[Bloat] setting queue depth on tail drop configurations of pfifo_fast

David Lang david at lang.hm
Fri Mar 27 18:46:04 EDT 2015

On Fri, 27 Mar 2015, Bill Ver Steeg (versteb) wrote:

> For this very specific test, I am doing one-way netperf-wrapper packet tests 
> that will (almost) always be sending 1500 byte packets. I am then running some 
> ABR traffic cross traffic to see how it responds to FQ_AQM and AQM (where AQM 
> == Codel and PIE). I am using the pfifo_fast as a baseline. The Codel, 
> FQ_codel, PIE and FQ_PIE stuff is working fine. I need to tweak the pfifo_fast 
> queue length to do some comparisons.
> One of the test scenarios is a 3 Mbps ABR video flow on a 4 Mbps link, with 
> and without cross traffic. I have already done what you suggested, and the ABR 
> traffic drives the pfifo_fast code into severe congestion (even with no cross 
> traffic), with a 3 second bloat. This is a bit surprising until you think 
> about how the ABR code fills its video buffer at startup and then during 
> steady state playout. I will send a detailed note once I get a chance to write 
> it up properly.
> I would like to reduce the tail drop queue size to 100 packets (down from the 
> default of 1000) and see how that impacts the test. 3 seconds of bloat is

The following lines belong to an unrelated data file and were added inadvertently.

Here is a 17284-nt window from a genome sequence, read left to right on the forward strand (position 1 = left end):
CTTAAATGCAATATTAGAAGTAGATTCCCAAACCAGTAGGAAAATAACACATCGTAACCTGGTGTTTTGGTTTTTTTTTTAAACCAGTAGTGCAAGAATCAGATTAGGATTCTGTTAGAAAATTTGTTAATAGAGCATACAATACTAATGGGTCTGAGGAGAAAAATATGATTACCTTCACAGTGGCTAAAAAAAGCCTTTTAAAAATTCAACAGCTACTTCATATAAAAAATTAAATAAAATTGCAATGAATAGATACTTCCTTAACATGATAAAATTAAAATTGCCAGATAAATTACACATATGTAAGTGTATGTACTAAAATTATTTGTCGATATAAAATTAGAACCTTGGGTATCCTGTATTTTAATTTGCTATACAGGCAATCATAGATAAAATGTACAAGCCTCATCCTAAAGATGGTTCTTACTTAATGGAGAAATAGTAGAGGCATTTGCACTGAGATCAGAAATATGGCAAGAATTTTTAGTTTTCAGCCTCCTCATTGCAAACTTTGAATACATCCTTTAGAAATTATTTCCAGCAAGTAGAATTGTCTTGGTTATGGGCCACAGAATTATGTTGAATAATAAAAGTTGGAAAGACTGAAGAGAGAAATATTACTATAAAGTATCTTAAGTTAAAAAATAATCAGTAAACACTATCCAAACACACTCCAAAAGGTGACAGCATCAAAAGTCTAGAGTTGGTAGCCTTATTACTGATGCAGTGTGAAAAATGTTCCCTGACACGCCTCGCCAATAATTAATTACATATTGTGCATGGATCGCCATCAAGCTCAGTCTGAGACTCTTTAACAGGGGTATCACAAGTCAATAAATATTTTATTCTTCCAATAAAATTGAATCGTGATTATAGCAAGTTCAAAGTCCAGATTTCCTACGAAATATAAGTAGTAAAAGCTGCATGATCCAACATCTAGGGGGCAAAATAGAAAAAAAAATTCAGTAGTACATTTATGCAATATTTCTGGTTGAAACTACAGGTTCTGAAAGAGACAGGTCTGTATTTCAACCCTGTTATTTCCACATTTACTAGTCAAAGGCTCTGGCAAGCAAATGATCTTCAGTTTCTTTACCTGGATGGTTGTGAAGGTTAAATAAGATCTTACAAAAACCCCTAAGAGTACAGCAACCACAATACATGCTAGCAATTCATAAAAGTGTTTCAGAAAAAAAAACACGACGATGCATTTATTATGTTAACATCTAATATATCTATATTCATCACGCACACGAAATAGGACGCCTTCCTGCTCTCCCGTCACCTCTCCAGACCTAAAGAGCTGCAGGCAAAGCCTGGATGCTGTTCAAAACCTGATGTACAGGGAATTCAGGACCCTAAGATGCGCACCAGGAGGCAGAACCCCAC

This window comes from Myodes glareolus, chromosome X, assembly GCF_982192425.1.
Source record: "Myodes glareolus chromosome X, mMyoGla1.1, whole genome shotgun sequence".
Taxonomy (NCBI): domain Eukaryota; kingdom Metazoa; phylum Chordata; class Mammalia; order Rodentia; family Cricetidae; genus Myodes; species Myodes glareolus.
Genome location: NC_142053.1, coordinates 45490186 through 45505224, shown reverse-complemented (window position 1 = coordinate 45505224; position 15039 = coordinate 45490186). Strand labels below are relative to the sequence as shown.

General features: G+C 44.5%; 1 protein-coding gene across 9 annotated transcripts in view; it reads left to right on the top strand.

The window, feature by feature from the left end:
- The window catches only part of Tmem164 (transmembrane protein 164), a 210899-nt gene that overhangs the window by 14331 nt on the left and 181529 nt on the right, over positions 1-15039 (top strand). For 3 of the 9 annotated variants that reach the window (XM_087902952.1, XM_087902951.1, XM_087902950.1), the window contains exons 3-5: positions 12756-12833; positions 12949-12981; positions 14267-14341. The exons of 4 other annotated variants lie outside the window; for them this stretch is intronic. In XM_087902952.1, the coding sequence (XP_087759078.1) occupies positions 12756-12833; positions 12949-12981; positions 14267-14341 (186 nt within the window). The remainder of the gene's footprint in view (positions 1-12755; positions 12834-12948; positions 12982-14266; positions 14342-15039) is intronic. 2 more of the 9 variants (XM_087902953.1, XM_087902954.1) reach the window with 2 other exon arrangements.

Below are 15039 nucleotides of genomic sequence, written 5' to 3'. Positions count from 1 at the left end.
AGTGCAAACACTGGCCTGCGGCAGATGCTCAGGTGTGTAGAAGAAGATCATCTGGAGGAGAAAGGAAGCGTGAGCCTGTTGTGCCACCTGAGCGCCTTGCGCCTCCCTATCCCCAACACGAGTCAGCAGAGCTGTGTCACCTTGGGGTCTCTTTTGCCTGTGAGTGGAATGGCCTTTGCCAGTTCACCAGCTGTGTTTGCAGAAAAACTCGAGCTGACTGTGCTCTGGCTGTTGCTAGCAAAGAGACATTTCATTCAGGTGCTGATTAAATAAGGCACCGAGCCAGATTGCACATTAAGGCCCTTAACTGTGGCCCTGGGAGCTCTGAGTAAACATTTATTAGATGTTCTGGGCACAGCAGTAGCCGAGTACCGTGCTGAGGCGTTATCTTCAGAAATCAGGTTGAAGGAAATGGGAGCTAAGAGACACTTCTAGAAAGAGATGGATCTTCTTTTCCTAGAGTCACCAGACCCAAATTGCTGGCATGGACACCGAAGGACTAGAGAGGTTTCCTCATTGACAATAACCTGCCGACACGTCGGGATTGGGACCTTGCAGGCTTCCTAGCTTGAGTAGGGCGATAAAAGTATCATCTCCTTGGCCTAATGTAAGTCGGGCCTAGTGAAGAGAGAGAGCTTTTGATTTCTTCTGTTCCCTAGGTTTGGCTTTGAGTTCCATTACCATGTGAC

> pretty bad, and I would like to compare how ABR works at at 1 second and at 
> 200-300 ms.

I think the real question is what are you trying to find out?

No matter how you fiddle with the queue size, we know it's not going to work 
well. Without using BQL, if you have a queue short enough to not cause horrific 
bloat when under load with large packets, it's not going to be long enough to 
keep the link busy with small packets.

If you are trying to do A/B comparisons to show that this doesn't work, that's 
one thing (and it sounds like you have already done so). But if you are trying 
to make fixed size buffers work well, we don't think that it can be done (not 
just that we have better ideas now, but the 'been there, tried that, nothing 
worked' side of things)

Even with 100 packet queue lengths you can easily get bad latencies under load.

re-reading your post for the umpteenth time, here's what I think I may be 

you are working on developing video streaming software that can adapt the bit 
rate of the streaming video to have it fit within the available bandwidth. You 
are trying to see how this interacts with the different queuing options.

Is this a good summary?

If so, then you are basically wanting to do the same thing that the TCP stack is 
doing and when you see a dropped packet or ECN tagged packet, slow down the bit 
rate of the media that you are streaming so that it will use less bandwidth.

This sounds like an extremely interesting thing to do, it will be interesting to 
see the response from folks who know the deeper levels of the OS as to what 
options you have to learn that such events have taken place.

David Lang

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